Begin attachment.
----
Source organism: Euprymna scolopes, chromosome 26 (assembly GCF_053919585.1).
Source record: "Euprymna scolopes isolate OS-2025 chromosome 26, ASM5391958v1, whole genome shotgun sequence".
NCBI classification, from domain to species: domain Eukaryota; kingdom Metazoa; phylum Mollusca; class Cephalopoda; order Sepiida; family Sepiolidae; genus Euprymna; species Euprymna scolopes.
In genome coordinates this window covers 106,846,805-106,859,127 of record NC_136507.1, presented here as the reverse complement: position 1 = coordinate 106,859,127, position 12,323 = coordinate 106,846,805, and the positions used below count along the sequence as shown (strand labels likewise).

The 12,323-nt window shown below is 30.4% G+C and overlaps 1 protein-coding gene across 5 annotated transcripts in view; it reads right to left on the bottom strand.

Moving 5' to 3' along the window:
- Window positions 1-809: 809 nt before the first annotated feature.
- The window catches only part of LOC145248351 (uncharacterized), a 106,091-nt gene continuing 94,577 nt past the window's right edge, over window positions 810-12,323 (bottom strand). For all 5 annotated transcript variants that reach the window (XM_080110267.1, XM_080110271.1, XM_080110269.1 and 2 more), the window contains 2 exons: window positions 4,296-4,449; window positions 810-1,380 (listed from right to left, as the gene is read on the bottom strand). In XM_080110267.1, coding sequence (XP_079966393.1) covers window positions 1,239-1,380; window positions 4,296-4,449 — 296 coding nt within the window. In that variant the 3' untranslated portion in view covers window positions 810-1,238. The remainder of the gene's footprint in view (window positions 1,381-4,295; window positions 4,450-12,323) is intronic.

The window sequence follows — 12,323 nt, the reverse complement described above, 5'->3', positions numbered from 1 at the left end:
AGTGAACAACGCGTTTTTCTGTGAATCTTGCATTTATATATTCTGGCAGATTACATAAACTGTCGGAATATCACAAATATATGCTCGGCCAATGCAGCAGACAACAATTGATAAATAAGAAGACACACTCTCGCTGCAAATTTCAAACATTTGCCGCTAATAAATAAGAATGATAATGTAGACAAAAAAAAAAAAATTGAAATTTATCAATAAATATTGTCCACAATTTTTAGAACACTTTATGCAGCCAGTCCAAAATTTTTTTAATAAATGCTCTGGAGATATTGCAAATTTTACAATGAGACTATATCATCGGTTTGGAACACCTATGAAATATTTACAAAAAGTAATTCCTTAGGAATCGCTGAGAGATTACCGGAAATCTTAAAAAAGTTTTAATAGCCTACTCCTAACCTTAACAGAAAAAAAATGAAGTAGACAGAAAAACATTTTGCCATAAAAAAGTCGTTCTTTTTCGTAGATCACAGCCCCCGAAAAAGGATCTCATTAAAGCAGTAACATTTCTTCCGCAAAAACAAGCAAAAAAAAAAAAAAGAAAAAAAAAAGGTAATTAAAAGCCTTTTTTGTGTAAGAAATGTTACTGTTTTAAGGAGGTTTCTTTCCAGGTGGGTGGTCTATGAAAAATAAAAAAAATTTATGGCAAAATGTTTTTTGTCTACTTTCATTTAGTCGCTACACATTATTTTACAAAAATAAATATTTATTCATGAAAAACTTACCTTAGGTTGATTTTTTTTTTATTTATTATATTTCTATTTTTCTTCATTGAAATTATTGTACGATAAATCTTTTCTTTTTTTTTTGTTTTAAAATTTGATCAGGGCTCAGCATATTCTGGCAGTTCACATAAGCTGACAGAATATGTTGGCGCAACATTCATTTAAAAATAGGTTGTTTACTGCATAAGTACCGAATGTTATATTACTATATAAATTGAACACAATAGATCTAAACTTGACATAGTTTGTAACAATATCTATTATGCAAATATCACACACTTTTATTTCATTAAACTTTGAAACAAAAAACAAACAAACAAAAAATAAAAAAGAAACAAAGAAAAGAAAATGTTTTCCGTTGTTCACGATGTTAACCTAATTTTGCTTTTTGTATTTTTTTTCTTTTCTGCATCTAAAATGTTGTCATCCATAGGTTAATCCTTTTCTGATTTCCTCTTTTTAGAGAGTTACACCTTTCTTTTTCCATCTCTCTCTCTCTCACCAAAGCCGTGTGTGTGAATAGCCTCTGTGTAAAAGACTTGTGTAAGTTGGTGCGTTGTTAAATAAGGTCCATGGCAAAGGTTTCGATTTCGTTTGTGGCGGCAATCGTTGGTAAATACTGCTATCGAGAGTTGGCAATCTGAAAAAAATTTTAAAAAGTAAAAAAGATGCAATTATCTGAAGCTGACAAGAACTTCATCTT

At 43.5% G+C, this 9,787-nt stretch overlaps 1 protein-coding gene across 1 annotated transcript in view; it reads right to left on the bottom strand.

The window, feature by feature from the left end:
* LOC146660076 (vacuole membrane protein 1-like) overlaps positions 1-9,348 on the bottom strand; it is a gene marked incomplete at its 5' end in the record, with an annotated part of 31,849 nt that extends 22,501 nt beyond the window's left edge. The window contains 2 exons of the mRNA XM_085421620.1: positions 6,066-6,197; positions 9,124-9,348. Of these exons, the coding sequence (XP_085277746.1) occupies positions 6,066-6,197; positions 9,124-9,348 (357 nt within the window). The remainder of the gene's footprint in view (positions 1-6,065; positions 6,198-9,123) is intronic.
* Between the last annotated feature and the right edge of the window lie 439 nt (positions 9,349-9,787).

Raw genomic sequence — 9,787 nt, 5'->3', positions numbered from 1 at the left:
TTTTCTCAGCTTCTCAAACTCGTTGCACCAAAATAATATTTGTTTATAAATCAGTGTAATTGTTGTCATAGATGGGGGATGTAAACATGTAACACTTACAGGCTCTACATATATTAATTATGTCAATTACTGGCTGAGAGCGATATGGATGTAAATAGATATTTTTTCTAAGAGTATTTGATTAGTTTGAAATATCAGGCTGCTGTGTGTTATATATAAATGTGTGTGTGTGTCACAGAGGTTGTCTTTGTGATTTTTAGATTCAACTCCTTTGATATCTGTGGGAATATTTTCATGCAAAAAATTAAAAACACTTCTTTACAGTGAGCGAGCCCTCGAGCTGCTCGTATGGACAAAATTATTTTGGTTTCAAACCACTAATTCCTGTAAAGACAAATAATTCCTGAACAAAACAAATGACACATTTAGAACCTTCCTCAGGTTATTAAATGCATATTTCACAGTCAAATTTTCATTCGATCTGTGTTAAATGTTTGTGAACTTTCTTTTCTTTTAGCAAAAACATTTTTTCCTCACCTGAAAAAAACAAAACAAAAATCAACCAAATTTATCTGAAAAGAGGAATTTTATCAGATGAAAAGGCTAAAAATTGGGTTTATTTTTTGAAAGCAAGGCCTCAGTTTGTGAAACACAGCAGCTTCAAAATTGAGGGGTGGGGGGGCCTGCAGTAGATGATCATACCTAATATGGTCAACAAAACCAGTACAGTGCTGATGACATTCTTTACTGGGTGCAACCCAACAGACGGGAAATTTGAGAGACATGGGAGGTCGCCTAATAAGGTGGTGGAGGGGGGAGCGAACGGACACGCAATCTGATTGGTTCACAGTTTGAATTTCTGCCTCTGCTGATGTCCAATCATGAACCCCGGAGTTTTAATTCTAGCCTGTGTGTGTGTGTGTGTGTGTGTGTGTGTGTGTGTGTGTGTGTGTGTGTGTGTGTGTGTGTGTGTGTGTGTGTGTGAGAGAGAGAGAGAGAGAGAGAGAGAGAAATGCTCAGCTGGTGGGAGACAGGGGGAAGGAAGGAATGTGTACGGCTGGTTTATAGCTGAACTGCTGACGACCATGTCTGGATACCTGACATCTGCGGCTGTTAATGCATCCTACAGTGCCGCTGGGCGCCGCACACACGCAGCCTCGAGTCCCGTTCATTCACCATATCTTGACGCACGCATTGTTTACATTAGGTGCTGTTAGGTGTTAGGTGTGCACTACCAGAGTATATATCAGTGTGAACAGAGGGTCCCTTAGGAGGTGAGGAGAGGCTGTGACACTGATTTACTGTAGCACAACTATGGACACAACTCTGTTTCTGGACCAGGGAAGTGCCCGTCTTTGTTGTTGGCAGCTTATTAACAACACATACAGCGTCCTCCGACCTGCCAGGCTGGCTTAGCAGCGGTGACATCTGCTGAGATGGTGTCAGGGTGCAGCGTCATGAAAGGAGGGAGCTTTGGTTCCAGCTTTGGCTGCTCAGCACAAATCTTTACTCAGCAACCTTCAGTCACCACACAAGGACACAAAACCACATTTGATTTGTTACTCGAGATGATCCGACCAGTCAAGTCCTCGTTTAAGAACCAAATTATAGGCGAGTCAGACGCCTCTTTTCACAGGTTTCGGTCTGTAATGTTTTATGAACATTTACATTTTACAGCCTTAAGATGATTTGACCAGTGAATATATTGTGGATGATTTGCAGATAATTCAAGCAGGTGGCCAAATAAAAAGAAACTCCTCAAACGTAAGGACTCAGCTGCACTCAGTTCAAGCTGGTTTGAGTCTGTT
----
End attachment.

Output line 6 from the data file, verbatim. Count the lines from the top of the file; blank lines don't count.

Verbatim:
Moving 5' to 3' along the window: